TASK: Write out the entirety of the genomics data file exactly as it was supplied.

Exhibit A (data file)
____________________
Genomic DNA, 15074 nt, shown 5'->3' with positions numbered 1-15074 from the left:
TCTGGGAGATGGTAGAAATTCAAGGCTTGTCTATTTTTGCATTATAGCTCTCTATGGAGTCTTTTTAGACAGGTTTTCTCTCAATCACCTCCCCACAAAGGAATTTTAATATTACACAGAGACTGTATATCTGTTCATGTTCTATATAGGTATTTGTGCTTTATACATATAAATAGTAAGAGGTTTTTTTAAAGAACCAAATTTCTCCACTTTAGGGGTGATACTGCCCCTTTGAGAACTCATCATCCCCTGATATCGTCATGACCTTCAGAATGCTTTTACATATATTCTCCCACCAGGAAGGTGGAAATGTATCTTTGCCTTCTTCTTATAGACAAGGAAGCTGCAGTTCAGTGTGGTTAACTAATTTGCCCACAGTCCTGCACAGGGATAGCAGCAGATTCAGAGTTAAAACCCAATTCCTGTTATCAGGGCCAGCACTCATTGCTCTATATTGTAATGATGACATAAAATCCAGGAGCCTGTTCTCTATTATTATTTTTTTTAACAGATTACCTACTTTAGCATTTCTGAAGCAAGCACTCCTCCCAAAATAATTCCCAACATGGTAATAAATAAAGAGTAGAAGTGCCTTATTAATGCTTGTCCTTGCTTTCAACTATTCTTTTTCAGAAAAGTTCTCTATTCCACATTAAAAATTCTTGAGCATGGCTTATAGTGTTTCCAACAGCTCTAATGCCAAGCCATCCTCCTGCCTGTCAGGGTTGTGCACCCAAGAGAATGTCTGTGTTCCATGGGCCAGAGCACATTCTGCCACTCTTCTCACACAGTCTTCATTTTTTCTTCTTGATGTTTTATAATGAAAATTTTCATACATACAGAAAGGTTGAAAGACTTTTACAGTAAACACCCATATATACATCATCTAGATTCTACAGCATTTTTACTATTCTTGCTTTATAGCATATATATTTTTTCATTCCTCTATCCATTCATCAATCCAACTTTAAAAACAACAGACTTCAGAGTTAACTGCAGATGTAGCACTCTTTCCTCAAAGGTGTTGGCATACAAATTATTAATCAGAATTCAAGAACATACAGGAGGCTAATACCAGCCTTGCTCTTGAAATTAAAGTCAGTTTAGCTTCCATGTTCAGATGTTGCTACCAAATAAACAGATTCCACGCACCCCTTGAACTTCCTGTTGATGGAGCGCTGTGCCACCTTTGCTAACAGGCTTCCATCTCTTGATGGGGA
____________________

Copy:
Genomic DNA, 15074 nt, shown 5'->3' with positions numbered 1-15074 from the left:
TCTGGGAGATGGTAGAAATTCAAGGCTTGTCTATTTTTGCATTATAGCTCTCTATGGAGTCTTTTTAGACAGGTTTTCTCTCAATCACCTCCCCACAAAGGAATTTTAATATTACACAGAGACTGTATATCTGTTCATGTTCTATATAGGTATTTGTGCTTTATACATATAAATAGTAAGAGGTTTTTTTAAAGAACCAAATTTCTCCACTTTAGGGGTGATACTGCCCCTTTGAGAACTCATCATCCCCTGATATCGTCATGACCTTCAGAATGCTTTTACATATATTCTCCCACCAGGAAGGTGGAAATGTATCTTTGCCTTCTTCTTATAGACAAGGAAGCTGCAGTTCAGTGTGGTTAACTAATTTGCCCACAGTCCTGCACAGGGATAGCAGCAGATTCAGAGTTAAAACCCAATTCCTGTTATCAGGGCCAGCACTCATTGCTCTATATTGTAATGATGACATAAAATCCAGGAGCCTGTTCTCTATTATTATTTTTTTTAACAGATTACCTACTTTAGCATTTCTGAAGCAAGCACTCCTCCCAAAATAATTCCCAACATGGTAATAAATAAAGAGTAGAAGTGCCTTATTAATGCTTGTCCTTGCTTTCAACTATTCTTTTTCAGAAAAGTTCTCTATTCCACATTAAAAATTCTTGAGCATGGCTTATAGTGTTTCCAACAGCTCTAATGCCAAGCCATCCTCCTGCCTGTCAGGGTTGTGCACCCAAGAGAATGTCTGTGTTCCATGGGCCAGAGCACATTCTGCCACTCTTCTCACACAGTCTTCATTTTTTCTTCTTGATGTTTTATAATGAAAATTTTCATACATACAGAAAGGTTGAAAGACTTTTACAGTAAACACCCATATATACATCATCTAGATTCTACAGCATTTTTACTATTCTTGCTTTATAGCATATATATTTTTTCATTCCTCTATCCATTCATCAATCCAACTTTAAAAACAACAGACTTCAGAGTTAACTGCAGATGTAGCACTCTTTCCTCAAAGGTGTTGGCATACAAATTATTAATCAGAATTCAAGAACATACAGGAGGCTAATACCAGCCTTGCTCTTGAAATTAAAGTCAGTTTAGCTTCCATGTTCAGATGTTGCTACCAAATAAACAGATTCCACGCACCCCTTGAACTTCCTGTTGATGGAGCGCTGTGCCACCTTTGCTAACAGGCTTCCATCTCTTGATGGGGA